Shuswap River Ambassadors Kaitlin Mannnix (left)

Shuswap River Ambassadors Kaitlin Mannnix (left)

Ambassadors for the Shuswap

Shuswap River

  • Aug. 14, 2011 2:00 p.m.

Linda Wagensveld

Special to The Morning Star

Every year the Shuswap River takes her toll. From her long journey’s start at pristine Sugar Lake through Mabel Lake and her tumultuous rapids, her lazier leg through Enderby and Grindrod and then finally to lovely Mara Lake, drownings occur regularly and unexpectedly.

“Our goal is to educate river users about the hazards of being on a river and to encourage awareness and adoption of safe practices,” said Shuswap River Ambassador coordinator Madison Giesbrecht.

The Enderby and District Chamber of Commerce initiated the current ambassador program in 2010. The program is funded by the City of Enderby, the chamber, The Enderby & District Credit Union, BC Hydro, and The Regional District of the North Okanagan, to promote safety and respect for the river. Five days a week in July and August two teams of two trained Ambassadors move among 13 hand- launch sites stretching from Mabel Lake to Mara Lake. They try to intercept as many tube paddlers, paddle boarders and boaters as possible to offer information on the river.

“The river constantly changes,” said Giesbrecht. “This year it was 10.7 meters at its highest in Enderby. At high water there are additional dangers, it moves much faster and is much colder. July and August levels have been unusually high. Float times from Trinity Bridge to Enderby are usually seven hours at this time of year, but as of August 8 the same journey takes four and a half hours.

“We try to cover the busier sites: Trinity Bridge, Ashton Creek, Eby’s (near Watershed Road), and Belvedere Park (near The Enderby Chamber of Commerce Building). Other sites with less traffic we visit once a week.  We attempt to target all high traffic sites.”

Near the end of the day, the Ambassadors move to the farther sites to ward off any late launchers who may not realize that they would not be able to reach their destinations before dark.

Tuey Park, Eby’s, and Trinity Bridge are known to be less hazardous than upriver towards Mabel Lake where the current is swifter.

“The obvious hazard that everyone needs to avoid is the Scoocumchuk Rapids near Mabel Lake. These are the highest level of rapid and should only be attempted by experienced kayakers and decked canoeist.

“Other hazards include strong currents; even when the surface looks calm, there can be strong undercurrents. There are several submerged rock shelves which can pop your tube or even flip you over before you realize you’re going over them. After a rock shelf, a hole is created from the water being forced into the river bed. The water circulates here and it can be very difficult to get out of. These ‘hydraulics’ can occur after any drop-off in running water flow.”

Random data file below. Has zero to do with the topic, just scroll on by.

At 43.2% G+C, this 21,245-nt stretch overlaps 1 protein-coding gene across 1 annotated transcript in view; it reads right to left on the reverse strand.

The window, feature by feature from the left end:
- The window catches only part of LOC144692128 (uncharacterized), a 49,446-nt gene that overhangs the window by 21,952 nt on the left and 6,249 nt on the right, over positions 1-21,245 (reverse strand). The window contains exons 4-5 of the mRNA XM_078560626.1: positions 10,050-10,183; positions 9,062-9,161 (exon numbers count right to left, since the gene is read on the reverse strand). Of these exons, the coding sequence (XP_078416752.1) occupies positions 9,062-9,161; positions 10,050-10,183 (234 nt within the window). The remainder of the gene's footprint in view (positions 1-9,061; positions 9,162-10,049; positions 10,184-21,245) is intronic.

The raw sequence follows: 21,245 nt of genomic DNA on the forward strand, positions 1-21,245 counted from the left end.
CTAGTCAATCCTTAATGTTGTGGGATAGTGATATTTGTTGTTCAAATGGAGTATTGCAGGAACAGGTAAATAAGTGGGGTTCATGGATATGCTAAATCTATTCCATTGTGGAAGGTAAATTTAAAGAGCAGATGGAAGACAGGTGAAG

Reading the river can reveal other dangers as well. For example, fallen trees near the water’s edge brush their branches into the current and cause eddies and undertows. These are called sweepers and are to be avoided at all times. Much like a sweeper, a log jam causes a strong undertow that can drag you underneath the surface.

“These hazards form where the current will naturally take you, so some paddling will be needed. It’s not a time to lay back and relax; you need to be alert and attentive.

“Also watch for submerged sandbars which can pop tubes, especially inexpensive ones, or scrape your legs and body. Watch for side channels that branch off to dead-end. You won’t get back out except by walking.”

Similarly, dead water is an area where two channels join, such as the one in Birchbark Park in Enderby.

“You should carry a paddle to get out of these.”

Accidents of all sorts have been reported: river users losing tubes and possessions, as well as minor and major injuries.

If you are thinking of consuming alcohol while floating, it is prohibited in public which includes the river. Finally watch for jet skis and boats, as some of them drive along quickly and don’t see tubers, swimmers or other recreational river users. Also remember it is now law to have a lifejacket and whistle with you while floating the river.”

A major increase in the recreational use of the river in the last three years has had repercussions. Pollution is also of great concern. Pollution includes popped tubes, garbage, cans and bottles.

“If you had scuba gear, you could drink all summer from what you find at the bottom of the river. And discarded bottles pose a risk for salmon fry; they swim into them and get stuck and die.”

The River Ambassadors work to promote proper garbage and recycling disposal.

The Enderby Chamber of Commerce has won The 2011 North Okanagan Regional Districts Environmental Leadership Award for its River Ambassadors Program and BC Rivers Day Clean up. As coordinator of the programs, Giesbrecht reminds river users to respect the inhabitants and communities of the river.

“Large wake boats affect the river’s ecology, such as wildlife feeding and watering, nesting birds and salmon spawning. As well, the banks are significant historical and cultural sites for the Splats’in First Nations and are adjacent to private residents and farms.

“Private property starts at high water. Treat the river as you would want someone to treat your own back yard.”